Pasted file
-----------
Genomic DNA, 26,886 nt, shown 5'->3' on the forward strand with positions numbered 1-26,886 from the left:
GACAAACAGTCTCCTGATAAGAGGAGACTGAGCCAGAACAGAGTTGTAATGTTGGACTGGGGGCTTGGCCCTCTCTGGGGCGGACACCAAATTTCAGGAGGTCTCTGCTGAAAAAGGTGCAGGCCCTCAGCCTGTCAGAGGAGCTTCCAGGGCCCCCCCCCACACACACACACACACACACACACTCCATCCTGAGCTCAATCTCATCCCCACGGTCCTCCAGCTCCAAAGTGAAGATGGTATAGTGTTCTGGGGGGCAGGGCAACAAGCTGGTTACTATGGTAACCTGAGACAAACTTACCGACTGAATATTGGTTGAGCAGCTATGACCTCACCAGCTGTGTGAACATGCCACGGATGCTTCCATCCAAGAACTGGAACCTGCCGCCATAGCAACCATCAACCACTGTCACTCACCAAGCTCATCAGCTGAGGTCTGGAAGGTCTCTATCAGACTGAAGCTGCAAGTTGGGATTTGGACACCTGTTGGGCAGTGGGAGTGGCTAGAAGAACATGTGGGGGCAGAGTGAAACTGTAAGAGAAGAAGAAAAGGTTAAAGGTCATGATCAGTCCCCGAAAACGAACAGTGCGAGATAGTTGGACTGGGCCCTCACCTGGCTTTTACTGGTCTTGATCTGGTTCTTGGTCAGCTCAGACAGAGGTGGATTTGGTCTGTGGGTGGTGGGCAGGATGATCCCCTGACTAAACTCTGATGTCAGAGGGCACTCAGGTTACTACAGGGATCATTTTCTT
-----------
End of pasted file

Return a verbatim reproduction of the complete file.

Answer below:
Genomic DNA, 26,886 nt, shown 5'->3' on the forward strand with positions numbered 1-26,886 from the left:
GACAAACAGTCTCCTGATAAGAGGAGACTGAGCCAGAACAGAGTTGTAATGTTGGACTGGGGGCTTGGCCCTCTCTGGGGCGGACACCAAATTTCAGGAGGTCTCTGCTGAAAAAGGTGCAGGCCCTCAGCCTGTCAGAGGAGCTTCCAGGGCCCCCCCCCACACACACACACACACACACACACTCCATCCTGAGCTCAATCTCATCCCCACGGTCCTCCAGCTCCAAAGTGAAGATGGTATAGTGTTCTGGGGGGCAGGGCAACAAGCTGGTTACTATGGTAACCTGAGACAAACTTACCGACTGAATATTGGTTGAGCAGCTATGACCTCACCAGCTGTGTGAACATGCCACGGATGCTTCCATCCAAGAACTGGAACCTGCCGCCATAGCAACCATCAACCACTGTCACTCACCAAGCTCATCAGCTGAGGTCTGGAAGGTCTCTATCAGACTGAAGCTGCAAGTTGGGATTTGGACACCTGTTGGGCAGTGGGAGTGGCTAGAAGAACATGTGGGGGCAGAGTGAAACTGTAAGAGAAGAAGAAAAGGTTAAAGGTCATGATCAGTCCCCGAAAACGAACAGTGCGAGATAGTTGGACTGGGCCCTCACCTGGCTTTTACTGGTCTTGATCTGGTTCTTGGTCAGCTCAGACAGAGGTGGATTTGGTCTGTGGGTGGTGGGCAGGATGATCCCCTGACTAAACTCTGATGTCAGAGGGCACTCAGGTTACTACAGGGATCATTTTCTT